Despite the continuous domination of the traditionalists in shaping the state-version of Islam in many states in Malaysia, however, in Perlis, a state located in the northern part of Malaysia, the Kaum Muda gained political patronage from the ruler of the state (Othman, 1996: 101). The state declared its inclination towards the reform ideas, and proudly established its own approach towards understanding Islam, which has been known as the “Sunnah” way of Islam or in some cases coined as “IÎlÉh” (Shukor Mat, 2000). They were known for their call to ijtihÉd by referring directly to the Qur’an and Sunnah, i.e. without referring to any specific madhhab (legalistic school of thought). Consequently, the state religious enactments and rulings are not bound to any madhhab, in contrast to other states in Malaysia (Ustaz Abdul Razak Abdul Rahman, Personal Communication, 17 August 2012). This legacy of the reform agenda of “Kaum Muda version of Salafism” also came to be known as the “Sunnah Perlis”.4 They sometimes call themselves as “golongan sunnah” (Sunnah Group) as against “golongan madhhabi” (madhhabic group) of the mainstream Muslims (Md Sadik Md Ismail, Personal Communication, 25 August 2014).5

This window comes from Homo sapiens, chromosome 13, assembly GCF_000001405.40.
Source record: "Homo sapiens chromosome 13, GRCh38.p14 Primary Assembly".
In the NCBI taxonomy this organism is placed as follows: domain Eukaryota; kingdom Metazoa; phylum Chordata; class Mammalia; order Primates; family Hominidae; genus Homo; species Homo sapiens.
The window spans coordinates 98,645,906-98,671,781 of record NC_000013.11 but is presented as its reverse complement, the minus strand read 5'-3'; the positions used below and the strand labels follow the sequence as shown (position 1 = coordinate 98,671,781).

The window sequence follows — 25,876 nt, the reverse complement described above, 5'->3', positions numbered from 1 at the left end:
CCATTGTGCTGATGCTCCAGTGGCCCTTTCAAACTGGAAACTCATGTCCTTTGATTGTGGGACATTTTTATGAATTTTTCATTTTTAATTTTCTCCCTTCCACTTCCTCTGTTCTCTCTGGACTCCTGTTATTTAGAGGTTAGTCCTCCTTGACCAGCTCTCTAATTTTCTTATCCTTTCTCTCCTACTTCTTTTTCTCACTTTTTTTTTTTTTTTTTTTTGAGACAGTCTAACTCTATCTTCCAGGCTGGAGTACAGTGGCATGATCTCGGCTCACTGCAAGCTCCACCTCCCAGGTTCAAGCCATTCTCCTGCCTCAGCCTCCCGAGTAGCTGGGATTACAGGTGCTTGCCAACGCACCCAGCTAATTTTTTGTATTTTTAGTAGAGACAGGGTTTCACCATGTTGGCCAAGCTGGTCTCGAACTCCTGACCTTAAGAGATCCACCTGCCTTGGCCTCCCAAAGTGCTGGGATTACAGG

It was widely discussed that the dominating influence of “Sunnah” in the state of Perlis was due to the state authority’s patronage to the reform agenda. It is assumed that the state patronage was due to many factors such as Rulers’ patronage to “Sunnah” reformists agenda, Ruler’s power represented by Majlis Agama Perlis (religious authority) which is directly under the Rulers’ influence, state administration represented by the ruling government who’s pre-dominantly occupied by the “Sunnah” followers and activists and relentless efforts by “Sunnah” preachers throughout mosques, schools and publications (Abdullah, 2007, Saadan Man, 2007: 141-56). However, the impact of these factors varied from one time to another.